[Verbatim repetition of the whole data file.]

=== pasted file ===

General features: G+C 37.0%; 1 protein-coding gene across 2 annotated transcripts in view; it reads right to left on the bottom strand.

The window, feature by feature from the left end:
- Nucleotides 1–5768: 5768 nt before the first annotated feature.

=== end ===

General features: G+C 37.0%; 1 protein-coding gene across 2 annotated transcripts in view; it reads right to left on the bottom strand.

The window, feature by feature from the left end:
- Nucleotides 1–5768: 5768 nt before the first annotated feature.